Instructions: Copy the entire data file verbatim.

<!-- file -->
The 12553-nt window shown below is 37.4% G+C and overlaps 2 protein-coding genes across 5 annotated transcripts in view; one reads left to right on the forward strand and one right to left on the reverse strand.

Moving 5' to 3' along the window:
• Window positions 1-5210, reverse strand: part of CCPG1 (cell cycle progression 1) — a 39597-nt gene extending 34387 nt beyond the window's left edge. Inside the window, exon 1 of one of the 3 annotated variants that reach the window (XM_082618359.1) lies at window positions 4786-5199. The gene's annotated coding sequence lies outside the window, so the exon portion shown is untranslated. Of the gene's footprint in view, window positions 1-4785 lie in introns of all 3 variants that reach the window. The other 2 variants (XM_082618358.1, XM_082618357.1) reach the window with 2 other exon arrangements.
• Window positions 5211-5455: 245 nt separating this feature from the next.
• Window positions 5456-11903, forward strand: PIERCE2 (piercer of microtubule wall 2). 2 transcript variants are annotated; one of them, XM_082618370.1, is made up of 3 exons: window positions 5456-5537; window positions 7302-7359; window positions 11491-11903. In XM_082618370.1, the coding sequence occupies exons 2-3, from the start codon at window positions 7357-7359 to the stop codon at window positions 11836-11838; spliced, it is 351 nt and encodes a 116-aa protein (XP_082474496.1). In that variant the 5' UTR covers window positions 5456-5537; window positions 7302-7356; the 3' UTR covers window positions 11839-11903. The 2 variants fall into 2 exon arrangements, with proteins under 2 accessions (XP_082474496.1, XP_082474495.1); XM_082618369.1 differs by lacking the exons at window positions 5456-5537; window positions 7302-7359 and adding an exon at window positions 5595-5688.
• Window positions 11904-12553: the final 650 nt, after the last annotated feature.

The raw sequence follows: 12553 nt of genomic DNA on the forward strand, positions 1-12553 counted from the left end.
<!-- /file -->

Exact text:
The 12553-nt window shown below is 37.4% G+C and overlaps 2 protein-coding genes across 5 annotated transcripts in view; one reads left to right on the forward strand and one right to left on the reverse strand.

Moving 5' to 3' along the window:
• Window positions 1-5210, reverse strand: part of CCPG1 (cell cycle progression 1) — a 39597-nt gene extending 34387 nt beyond the window's left edge. Inside the window, exon 1 of one of the 3 annotated variants that reach the window (XM_082618359.1) lies at window positions 4786-5199. The gene's annotated coding sequence lies outside the window, so the exon portion shown is untranslated. Of the gene's footprint in view, window positions 1-4785 lie in introns of all 3 variants that reach the window. The other 2 variants (XM_082618358.1, XM_082618357.1) reach the window with 2 other exon arrangements.
• Window positions 5211-5455: 245 nt separating this feature from the next.
• Window positions 5456-11903, forward strand: PIERCE2 (piercer of microtubule wall 2). 2 transcript variants are annotated; one of them, XM_082618370.1, is made up of 3 exons: window positions 5456-5537; window positions 7302-7359; window positions 11491-11903. In XM_082618370.1, the coding sequence occupies exons 2-3, from the start codon at window positions 7357-7359 to the stop codon at window positions 11836-11838; spliced, it is 351 nt and encodes a 116-aa protein (XP_082474496.1). In that variant the 5' UTR covers window positions 5456-5537; window positions 7302-7356; the 3' UTR covers window positions 11839-11903. The 2 variants fall into 2 exon arrangements, with proteins under 2 accessions (XP_082474496.1, XP_082474495.1); XM_082618369.1 differs by lacking the exons at window positions 5456-5537; window positions 7302-7359 and adding an exon at window positions 5595-5688.
• Window positions 11904-12553: the final 650 nt, after the last annotated feature.

The raw sequence follows: 12553 nt of genomic DNA on the forward strand, positions 1-12553 counted from the left end.